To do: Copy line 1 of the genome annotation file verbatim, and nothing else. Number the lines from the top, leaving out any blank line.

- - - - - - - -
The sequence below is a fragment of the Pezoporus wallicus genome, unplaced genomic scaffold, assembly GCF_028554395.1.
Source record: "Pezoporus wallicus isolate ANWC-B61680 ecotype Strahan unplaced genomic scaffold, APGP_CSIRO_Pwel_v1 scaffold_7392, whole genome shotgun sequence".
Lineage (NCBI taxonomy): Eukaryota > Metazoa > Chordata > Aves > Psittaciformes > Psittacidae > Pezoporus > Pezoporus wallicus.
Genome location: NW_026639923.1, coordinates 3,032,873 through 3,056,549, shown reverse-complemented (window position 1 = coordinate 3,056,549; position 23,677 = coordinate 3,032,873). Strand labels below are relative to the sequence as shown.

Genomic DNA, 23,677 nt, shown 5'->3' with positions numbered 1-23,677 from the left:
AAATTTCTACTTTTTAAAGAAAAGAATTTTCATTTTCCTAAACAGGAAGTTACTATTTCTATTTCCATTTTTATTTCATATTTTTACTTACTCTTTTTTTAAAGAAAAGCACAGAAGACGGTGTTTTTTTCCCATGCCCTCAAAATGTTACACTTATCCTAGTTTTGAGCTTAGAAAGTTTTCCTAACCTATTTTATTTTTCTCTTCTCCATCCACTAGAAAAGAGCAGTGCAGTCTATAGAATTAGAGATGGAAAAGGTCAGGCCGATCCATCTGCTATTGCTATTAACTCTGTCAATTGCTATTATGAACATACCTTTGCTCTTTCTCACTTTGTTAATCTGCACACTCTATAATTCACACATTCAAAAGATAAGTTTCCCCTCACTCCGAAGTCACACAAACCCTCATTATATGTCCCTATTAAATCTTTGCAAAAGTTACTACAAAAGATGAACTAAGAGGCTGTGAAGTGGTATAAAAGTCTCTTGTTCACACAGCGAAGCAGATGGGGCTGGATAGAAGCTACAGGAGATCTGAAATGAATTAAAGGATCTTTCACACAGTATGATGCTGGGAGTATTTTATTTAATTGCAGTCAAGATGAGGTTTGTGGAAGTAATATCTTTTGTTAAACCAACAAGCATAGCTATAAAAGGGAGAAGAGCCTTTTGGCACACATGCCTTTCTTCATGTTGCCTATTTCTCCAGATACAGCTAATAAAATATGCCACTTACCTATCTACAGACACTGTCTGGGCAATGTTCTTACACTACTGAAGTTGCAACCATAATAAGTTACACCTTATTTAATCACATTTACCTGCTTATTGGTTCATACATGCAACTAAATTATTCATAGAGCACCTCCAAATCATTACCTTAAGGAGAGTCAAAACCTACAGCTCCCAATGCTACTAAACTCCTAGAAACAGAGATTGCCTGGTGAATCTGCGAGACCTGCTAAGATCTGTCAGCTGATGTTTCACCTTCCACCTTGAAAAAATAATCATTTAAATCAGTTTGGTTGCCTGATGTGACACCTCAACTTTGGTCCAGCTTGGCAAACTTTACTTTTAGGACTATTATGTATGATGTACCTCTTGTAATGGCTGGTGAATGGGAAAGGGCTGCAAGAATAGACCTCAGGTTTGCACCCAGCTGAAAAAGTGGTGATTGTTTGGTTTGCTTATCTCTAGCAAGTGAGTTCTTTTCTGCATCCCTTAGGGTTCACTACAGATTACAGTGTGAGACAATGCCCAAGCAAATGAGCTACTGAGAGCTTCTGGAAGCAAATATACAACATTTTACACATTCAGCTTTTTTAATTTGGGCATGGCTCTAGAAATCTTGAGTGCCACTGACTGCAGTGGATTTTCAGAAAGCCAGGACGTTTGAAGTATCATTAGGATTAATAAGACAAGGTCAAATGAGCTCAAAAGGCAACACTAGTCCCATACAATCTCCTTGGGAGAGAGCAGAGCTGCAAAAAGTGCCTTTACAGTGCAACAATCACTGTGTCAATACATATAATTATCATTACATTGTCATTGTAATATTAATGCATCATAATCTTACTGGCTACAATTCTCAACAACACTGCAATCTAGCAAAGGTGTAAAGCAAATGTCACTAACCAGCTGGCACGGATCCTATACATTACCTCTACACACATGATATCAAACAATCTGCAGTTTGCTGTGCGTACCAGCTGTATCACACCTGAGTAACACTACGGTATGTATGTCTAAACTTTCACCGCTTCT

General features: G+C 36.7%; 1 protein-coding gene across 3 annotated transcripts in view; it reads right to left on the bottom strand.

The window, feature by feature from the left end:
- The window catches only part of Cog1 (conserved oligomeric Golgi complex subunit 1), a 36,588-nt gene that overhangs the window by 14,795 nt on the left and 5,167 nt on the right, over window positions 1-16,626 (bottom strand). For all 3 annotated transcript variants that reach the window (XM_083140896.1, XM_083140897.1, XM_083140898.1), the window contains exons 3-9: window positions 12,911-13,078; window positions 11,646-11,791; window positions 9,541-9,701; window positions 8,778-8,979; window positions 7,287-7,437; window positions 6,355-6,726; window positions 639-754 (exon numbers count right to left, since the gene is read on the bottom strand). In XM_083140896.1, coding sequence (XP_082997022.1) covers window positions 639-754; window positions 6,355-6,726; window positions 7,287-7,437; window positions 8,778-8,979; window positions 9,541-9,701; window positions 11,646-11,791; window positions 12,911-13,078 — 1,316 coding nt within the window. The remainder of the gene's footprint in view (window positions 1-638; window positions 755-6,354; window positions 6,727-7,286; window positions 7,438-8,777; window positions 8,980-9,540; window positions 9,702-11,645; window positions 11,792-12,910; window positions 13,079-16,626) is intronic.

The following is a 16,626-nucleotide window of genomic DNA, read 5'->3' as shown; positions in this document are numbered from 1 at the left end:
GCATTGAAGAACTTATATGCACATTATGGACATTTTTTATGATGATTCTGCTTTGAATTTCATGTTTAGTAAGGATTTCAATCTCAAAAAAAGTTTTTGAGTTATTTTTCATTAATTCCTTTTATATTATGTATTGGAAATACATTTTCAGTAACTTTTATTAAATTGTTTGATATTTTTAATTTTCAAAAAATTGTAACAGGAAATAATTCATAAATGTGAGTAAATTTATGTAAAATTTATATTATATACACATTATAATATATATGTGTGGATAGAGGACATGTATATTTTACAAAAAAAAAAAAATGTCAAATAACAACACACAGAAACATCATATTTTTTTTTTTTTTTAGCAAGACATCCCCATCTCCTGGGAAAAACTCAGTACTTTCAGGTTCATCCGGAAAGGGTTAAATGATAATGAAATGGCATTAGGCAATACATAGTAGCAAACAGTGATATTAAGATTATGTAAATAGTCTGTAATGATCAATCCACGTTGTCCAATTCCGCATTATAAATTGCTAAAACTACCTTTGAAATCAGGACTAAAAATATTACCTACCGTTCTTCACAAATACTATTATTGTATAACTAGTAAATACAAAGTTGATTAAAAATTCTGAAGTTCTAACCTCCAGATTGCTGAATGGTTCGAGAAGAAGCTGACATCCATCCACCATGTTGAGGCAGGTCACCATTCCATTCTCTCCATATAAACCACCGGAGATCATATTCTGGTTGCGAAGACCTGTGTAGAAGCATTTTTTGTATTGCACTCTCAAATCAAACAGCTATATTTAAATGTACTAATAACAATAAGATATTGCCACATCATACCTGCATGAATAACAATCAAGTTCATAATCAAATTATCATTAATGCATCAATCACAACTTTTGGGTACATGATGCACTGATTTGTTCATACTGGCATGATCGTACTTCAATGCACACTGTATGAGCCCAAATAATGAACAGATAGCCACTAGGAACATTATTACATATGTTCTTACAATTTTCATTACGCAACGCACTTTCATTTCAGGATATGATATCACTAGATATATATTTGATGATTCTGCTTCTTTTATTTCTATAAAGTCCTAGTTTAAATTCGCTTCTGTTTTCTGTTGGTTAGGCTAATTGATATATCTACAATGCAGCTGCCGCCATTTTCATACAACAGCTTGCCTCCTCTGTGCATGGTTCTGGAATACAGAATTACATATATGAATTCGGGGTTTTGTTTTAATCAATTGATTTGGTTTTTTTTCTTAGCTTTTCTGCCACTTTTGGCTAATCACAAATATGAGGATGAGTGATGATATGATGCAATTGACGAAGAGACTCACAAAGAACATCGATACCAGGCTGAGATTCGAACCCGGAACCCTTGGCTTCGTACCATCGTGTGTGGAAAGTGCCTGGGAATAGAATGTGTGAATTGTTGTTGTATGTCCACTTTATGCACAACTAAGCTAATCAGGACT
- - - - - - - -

The sequence below is a fragment of the Pezoporus wallicus genome, unplaced genomic scaffold, assembly GCF_028554395.1.